Tag Archives: Andrew Johnson

The Press and the 1866 New Orleans Riots

Screen Shot 2016-01-30 at 12.52.56 PMThe New Orleans Riot on July 30, 1866, was the culmination of mounting tensions concerning the 1864 Louisiana Constitutional Convention, black codes, and the Louisiana legislature’s refusal to grant suffrage to black citizens, many of whom were veterans of the Union army. More on that later. Today I offer the reactions issued by the press. Political allegiance comes through quite clearly in these two reports – one from Virginia and the other from New York. And both figure Andrew Johnson as the primary figure in the cause and outcome of this riot. Reading the two side by side makes for a nice comparison.

Charles Wynne in the Richmond (Va.) Times, August 2, 1866

RADICALISM, REVOLUTION, TREASON, and INSURRECTION in the Southern States have just received a death-blow at the hands of the President. His order to the military in Louisiana, which we publish elsewhere, crushes in the egg the atrocious Radical conspiracy to bring about an immediate war of the races at the South. It arrays, by an imperative order, the army against the [Republicans] and all others in rebellion against the existing State Governments and laws. There is no more temporizing with the vile incendiaries who have been instigating the negroes to organize regiments, clamor for equal suffrage, and overthrow, by force, the present State Governments.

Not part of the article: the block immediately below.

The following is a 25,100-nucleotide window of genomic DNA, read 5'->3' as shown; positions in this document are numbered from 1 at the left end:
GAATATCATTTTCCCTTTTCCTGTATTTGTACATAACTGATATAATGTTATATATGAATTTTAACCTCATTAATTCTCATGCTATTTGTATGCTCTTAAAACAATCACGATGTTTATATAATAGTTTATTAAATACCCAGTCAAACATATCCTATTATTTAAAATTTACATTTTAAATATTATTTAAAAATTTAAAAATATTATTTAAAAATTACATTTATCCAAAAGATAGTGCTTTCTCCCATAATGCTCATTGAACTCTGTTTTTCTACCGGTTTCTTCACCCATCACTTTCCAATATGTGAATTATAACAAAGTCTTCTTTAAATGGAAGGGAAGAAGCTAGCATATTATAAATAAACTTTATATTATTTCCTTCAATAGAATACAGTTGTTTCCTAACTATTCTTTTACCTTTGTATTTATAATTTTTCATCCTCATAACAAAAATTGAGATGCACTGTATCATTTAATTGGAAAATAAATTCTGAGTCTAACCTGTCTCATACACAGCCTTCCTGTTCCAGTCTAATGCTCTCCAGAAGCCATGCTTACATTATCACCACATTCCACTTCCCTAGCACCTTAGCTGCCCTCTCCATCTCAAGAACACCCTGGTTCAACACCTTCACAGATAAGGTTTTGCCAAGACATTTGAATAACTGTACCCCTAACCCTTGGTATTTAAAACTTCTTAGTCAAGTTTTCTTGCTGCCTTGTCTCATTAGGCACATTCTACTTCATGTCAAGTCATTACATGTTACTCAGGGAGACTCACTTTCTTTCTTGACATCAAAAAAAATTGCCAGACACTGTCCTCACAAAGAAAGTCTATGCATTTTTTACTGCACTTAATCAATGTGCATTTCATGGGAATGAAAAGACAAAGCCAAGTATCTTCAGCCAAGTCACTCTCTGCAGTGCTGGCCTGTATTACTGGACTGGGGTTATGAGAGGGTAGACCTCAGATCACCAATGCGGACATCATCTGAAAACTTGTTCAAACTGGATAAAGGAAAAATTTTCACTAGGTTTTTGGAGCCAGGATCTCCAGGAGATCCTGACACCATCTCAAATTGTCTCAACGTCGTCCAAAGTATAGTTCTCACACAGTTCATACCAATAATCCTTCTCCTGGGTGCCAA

It is a fact, as disgraceful and infamous as it is undeniably true, that these demoralized traitors and revolutionists have had the sympathies of not a few military officers holding important commands at the South. One of this class of Radical tools was, beyond question, the federal General to whose criminal remissness the late riots in New Orleans are justly ascribed.
He permitted an illegal assembly to convene composed of men whose objects were the disfranchisement of nine-tenths of the white inhabitants of Louisiana, and the enfranchisement of the negroes. He also allowed the streets of New Orleans to be thronged by shouting, yelling, malignant negro companies, armed and ripe for deeds of lawless violence. Sympathising with these negroes and their vile white associates, he failed to lend timely assistance to the State authorities. A white citizen of New Orleans was insulted and outraged by a negro procession, and an alarming riot at once commenced, which resulted in the loss of many lives.
The wicked and gigantic conspiracy, Andrew Johnson crushed by the order to which we have referred. The whole power of the Government of the United States is hereafter to be employed to annihilate these traitors.
It is providential that there is no disloyal Congress in session to break the force of this crushing blow at Insurrection, Rebellion, and Treason. The President is master of the situation at last, and the Radical satrap who refuses to obey the order of his commander-in-chief will now have his head sent spinning from his shoulders.